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Are India’s Urban Farming Startups Ready To Reap Scalable Growth?

Are India’s Urban Farming Startups Ready To Reap Scalable Growth?

India's urban farming startups are tapping the hyperlocal demand for fresh high-quality produce in cities with vertical farms, hydroponic growing and greenhouses

While VC interest in urban farming has been on the rise, startups need to tackle challenges such as high cost of operations and lack of product variety before expanding to newer markets

Despite questions of scalability, factors such as farming land crunch, food security and health issues are encouraging for the future of urban farming

Shivendra Singh, currently the founder and CEO of Barton Breeze, was working on a hydroponics pilot project in Dubai in 2014. At the time, he was just a fresh graduate from IIM-Ahmedabad. Even then, he did not fail to realise the potential impact of the technology on a country like India that needs support to face the vagaries of climate change. The young professional had a new mission. He wanted to provide chemical-free food to consumers all year round and make sure that the agricultural produce would not be affected by the change of seasons.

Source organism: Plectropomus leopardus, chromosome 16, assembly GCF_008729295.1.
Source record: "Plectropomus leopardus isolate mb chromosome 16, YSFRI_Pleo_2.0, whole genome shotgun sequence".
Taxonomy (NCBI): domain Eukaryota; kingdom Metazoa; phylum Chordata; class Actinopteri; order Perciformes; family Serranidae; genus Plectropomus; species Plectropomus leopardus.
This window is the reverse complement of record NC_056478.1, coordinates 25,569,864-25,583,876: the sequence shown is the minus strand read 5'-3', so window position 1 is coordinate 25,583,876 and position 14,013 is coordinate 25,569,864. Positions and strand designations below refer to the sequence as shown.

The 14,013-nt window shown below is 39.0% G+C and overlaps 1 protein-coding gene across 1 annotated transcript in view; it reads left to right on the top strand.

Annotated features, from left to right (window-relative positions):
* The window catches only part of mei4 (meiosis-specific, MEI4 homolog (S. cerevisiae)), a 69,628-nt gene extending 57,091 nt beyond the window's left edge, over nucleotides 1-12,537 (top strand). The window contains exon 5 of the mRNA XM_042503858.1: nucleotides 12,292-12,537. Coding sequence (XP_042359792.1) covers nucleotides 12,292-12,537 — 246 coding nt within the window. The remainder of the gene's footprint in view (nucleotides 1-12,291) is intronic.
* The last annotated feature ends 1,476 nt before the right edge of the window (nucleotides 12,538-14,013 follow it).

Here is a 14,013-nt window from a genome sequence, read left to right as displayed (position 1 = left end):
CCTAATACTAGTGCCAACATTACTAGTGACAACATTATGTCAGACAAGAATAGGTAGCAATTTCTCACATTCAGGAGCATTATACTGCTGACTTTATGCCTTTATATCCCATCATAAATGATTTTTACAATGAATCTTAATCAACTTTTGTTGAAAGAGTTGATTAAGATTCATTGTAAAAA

Singh came back to India soon after that and set up an artificial intelligence-driven hydroponic farm in 2015. Five years later, the startup has evolved into a 3,50,000 sq. ft hydroponic and aeroponic farm that grows more than 11,50,000 kg food annually. Both hydroponics and aeroponics enable plants to grow without soil, allowing higher and healthier yields with fewer resources.

Today, Barton Breeze is not a solo venture in this space. A host of urban farming startups such as Clover Ventures, Homecrop and Growing Greens are also working on the rising levels of pesticides in farm produce by growing crops in a controlled microclimate in farms or sourcing directly from personally-vetted farming estates.

According to an analysis by Pesticide Action Network India, a total of 275 pesticides were registered for use in India in 2016, of which about 255 are chemical poisons and more than 115 pesticides out of the 275 are highly hazardous. But the harmful nature of the pesticides did not create enough commotion to enact change. As a country which has been too concerned about feeding its humongous population since Independence, the quality of food remains a matter of discussion only in newsrooms and certain elite circles.